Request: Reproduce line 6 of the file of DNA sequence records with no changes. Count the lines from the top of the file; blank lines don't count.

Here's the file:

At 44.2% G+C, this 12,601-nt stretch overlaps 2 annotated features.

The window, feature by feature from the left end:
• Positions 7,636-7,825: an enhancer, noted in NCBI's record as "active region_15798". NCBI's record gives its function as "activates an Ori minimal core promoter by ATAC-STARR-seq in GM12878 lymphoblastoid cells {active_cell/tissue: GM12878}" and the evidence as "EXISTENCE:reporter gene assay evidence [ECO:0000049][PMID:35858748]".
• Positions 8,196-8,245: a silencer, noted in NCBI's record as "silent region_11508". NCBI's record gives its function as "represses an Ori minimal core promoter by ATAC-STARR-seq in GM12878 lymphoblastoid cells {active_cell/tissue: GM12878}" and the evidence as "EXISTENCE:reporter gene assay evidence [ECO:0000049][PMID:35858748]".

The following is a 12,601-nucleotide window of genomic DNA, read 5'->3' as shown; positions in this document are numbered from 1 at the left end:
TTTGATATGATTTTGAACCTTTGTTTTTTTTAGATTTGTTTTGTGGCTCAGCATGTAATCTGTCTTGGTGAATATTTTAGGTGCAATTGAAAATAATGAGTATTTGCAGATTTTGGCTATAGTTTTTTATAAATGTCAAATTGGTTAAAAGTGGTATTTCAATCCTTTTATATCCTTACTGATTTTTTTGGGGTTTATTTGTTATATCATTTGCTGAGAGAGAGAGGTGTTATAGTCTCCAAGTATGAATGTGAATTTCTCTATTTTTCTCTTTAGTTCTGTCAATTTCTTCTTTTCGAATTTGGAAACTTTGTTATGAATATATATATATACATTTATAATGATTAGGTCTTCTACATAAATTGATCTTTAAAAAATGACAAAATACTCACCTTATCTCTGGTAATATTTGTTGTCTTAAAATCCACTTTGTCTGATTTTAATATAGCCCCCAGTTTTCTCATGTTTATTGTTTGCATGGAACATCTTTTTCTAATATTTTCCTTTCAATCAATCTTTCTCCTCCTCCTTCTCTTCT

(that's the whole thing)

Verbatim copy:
TTTGATATGATTTTGAACCTTTGTTTTTTTTAGATTTGTTTTGTGGCTCAGCATGTAATCTGTCTTGGTGAATATTTTAGGTGCAATTGAAAATAATGAGTATTTGCAGATTTTGGCTATAGTTTTTTATAAATGTCAAATTGGTTAAAAGTGGTATTTCAATCCTTTTATATCCTTACTGATTTTTTTGGGGTTTATTTGTTATATCATTTGCTGAGAGAGAGAGGTGTTATAGTCTCCAAGTATGAATGTGAATTTCTCTATTTTTCTCTTTAGTTCTGTCAATTTCTTCTTTTCGAATTTGGAAACTTTGTTATGAATATATATATATACATTTATAATGATTAGGTCTTCTACATAAATTGATCTTTAAAAAATGACAAAATACTCACCTTATCTCTGGTAATATTTGTTGTCTTAAAATCCACTTTGTCTGATTTTAATATAGCCCCCAGTTTTCTCATGTTTATTGTTTGCATGGAACATCTTTTTCTAATATTTTCCTTTCAATCAATCTTTCTCCTCCTCCTTCTCTTCT